The new tax bill passed by Congress is expected to be signed into law by President Trump in the next few days.  Based on the changes that will take place as of January 1, 2018, there are several items that taxpayers should consider implementing prior to December 31, 2017.

Please note that each taxpayer’s situation is different and each suggestion below should be discussed with the taxpayer’s tax and financial advisors to determine what steps, if any, should be implemented now or deferred until next year or whether it should be implemented at all depending on the taxpayer’s business and tax attributes.

Items to consider:

  • Prepay real estate property taxes if you have amounts due for 2018 (cannot prepay NJ or NY state income taxes)
  • Prepay home equity interest (no deduction after this year)
  • Make charitable contributions this year, especially if not itemizing deductions in 2018
  • Accelerate business deductions
  • Medical expense deduction floor reduction to 7.5% only lasts through 12/31/18, so incur medical expenses if possible before then
  • Delay or accelerate Roth conversion
  • Defer or accelerate income*
  • If you are a US person with foreign businesses, potentially converting to an S corporation before year end could be beneficial due to a “deemed repatriation” of profits in the new bill
  • If you have children in private elementary, junior high or high schools and have not already been funding 529 plans, consider use of 2017 annual exclusions not otherwise exhausted to fund 529 plans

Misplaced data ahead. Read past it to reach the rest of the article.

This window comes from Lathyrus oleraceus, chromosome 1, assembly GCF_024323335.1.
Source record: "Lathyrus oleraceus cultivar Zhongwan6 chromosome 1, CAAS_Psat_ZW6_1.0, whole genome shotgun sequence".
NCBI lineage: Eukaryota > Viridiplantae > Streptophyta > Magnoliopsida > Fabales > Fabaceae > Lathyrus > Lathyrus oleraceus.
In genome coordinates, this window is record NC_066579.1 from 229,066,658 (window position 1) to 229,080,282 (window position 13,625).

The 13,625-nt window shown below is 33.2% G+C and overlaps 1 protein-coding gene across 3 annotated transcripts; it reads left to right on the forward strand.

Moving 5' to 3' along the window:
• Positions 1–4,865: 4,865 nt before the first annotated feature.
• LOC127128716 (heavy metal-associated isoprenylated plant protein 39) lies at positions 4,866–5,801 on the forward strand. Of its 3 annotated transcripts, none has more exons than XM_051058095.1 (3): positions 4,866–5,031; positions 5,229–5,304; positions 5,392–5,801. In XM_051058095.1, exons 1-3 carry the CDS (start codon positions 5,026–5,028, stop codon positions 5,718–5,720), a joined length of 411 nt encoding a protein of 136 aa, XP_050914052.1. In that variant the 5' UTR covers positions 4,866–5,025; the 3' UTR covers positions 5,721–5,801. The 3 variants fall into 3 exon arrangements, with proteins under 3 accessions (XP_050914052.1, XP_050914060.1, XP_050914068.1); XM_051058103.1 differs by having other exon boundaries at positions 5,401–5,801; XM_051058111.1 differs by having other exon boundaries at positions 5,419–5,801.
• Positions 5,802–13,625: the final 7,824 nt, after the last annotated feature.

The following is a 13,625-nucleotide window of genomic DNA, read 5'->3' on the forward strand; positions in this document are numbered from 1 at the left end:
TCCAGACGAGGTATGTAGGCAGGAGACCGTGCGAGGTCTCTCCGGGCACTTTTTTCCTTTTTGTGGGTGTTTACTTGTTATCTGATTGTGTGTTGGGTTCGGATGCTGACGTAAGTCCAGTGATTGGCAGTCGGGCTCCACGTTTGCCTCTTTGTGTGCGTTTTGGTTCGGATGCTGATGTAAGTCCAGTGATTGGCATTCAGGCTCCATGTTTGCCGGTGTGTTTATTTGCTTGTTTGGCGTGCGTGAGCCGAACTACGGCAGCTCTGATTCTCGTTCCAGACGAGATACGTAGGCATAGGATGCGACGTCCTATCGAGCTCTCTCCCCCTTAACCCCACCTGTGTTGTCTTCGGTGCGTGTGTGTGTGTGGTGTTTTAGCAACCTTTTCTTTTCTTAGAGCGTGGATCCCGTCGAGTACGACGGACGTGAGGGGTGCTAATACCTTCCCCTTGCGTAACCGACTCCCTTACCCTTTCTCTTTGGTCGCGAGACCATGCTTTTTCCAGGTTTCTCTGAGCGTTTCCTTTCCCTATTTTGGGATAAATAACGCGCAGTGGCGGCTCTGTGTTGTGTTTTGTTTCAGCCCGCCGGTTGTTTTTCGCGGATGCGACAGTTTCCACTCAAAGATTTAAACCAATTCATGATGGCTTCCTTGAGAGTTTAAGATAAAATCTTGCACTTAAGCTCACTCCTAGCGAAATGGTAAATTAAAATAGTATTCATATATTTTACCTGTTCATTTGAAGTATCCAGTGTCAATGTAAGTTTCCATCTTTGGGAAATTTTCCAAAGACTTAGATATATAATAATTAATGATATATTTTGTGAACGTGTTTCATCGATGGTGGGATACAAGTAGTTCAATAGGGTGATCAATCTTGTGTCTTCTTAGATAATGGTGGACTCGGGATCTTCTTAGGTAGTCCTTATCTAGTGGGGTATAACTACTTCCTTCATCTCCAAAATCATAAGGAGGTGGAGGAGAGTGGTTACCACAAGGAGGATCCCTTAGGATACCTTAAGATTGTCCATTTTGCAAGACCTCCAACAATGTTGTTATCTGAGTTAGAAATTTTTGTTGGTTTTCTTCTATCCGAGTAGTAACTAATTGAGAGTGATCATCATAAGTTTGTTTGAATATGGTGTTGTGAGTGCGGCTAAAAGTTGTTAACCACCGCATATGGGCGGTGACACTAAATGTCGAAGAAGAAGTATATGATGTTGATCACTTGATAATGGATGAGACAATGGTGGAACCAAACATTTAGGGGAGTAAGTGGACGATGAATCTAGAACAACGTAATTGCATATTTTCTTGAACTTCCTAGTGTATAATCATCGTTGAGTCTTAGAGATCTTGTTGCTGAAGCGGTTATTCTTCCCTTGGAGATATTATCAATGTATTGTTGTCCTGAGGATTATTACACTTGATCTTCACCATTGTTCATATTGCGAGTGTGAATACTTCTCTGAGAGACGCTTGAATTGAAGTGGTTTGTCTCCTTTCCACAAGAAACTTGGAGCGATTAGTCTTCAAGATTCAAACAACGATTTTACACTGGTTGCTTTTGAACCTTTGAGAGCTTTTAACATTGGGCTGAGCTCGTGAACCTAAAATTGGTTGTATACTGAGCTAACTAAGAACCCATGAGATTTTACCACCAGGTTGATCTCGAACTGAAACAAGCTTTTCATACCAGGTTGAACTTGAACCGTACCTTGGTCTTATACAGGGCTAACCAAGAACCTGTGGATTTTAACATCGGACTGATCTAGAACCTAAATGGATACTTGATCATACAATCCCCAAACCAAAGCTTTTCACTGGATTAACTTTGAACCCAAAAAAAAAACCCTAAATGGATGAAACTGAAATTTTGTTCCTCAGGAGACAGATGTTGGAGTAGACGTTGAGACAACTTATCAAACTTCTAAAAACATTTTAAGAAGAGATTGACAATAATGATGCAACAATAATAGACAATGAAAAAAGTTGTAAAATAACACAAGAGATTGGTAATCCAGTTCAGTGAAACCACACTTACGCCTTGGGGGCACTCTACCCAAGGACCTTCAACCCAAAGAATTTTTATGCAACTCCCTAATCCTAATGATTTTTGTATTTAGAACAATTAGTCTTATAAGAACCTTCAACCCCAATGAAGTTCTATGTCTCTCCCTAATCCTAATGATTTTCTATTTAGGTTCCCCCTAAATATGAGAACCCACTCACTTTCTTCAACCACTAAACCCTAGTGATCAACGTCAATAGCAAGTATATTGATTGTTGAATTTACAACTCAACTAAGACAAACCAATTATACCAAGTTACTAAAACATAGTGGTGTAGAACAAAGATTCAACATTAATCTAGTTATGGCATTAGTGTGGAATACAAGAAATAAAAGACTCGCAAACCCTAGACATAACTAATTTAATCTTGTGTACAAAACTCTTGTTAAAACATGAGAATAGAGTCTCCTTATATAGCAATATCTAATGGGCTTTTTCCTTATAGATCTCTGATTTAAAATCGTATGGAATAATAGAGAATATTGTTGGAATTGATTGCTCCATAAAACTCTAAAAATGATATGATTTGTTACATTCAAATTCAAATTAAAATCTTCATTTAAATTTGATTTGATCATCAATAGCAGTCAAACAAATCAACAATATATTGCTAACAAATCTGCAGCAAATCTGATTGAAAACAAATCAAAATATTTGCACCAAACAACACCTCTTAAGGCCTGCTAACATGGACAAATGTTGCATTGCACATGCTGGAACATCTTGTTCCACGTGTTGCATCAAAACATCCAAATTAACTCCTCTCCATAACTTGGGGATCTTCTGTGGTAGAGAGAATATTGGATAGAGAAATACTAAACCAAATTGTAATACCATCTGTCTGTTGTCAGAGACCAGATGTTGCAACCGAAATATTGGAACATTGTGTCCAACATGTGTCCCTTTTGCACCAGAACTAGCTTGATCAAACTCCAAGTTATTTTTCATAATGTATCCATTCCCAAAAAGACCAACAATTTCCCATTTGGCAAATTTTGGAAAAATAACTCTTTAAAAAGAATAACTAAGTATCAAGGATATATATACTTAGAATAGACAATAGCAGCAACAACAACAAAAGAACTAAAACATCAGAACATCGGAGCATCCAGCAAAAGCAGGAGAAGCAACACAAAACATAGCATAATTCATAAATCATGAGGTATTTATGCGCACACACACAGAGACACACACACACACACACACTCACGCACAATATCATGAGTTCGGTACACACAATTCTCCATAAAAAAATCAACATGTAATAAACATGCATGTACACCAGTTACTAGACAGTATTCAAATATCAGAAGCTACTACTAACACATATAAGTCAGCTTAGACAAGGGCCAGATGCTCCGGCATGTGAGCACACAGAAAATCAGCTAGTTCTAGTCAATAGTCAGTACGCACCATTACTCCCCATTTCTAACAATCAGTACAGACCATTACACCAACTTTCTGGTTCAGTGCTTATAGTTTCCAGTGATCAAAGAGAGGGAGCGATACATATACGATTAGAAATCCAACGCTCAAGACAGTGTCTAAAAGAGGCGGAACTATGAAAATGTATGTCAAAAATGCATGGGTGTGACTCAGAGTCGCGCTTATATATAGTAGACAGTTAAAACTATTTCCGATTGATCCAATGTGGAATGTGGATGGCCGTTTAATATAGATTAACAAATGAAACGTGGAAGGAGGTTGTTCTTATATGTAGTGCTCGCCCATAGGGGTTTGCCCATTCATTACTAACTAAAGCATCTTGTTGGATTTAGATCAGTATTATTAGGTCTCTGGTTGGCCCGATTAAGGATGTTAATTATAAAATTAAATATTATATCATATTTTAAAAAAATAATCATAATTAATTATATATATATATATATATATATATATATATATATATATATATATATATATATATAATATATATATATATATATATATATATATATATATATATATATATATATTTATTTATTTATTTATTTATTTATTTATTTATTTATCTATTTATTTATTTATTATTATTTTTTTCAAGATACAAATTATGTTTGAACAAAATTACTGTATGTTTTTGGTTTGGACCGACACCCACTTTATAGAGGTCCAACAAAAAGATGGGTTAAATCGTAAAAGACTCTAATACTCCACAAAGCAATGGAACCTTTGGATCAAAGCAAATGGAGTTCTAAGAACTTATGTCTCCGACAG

*Deferral of income until 2018 could save taxes for some taxpayers because of the lower marginal rates, while acceleration of income could save taxes for others due to the limitation on deductions of state and local taxes.  Whether or not a taxpayer is subject to AMT also plays a role.  Again, each taxpayer should consult his or her own tax and financial advisors for specific advice.

Beginning January 1, 2018, the IRS will begin implementing Section 7345 of the Internal Revenue Code to certify tax debt to the State Department.  This will allow the State Department to revoke or withhold the issuance of passports to delinquent U.S. taxpayers.

To warrant IRS certification to the State Department, the IRS debt has to be deemed “seriously delinquent tax debt.”  This is defined as: (a) an amount exceeding $50,000, as adjusted annually for inflation and including penalties and interest; (b) a levy or notice of federal tax lien has been issued by the IRS; and (c) all administrative remedies, such as the right to request a collection due process hearing, have lapsed or been exhausted.  This only relates to Title 26 of the United States Code and does not include other tax-related penalties, such as FBAR penalties.

The IRS will be required to notify the taxpayer in writing at the time it issues a tax debt certification to the State Department. Before denying a passport, the State Department will hold a passport application for 90 days to allow the taxpayer to resolve the tax debt or enter into a payment alternative with the IRS.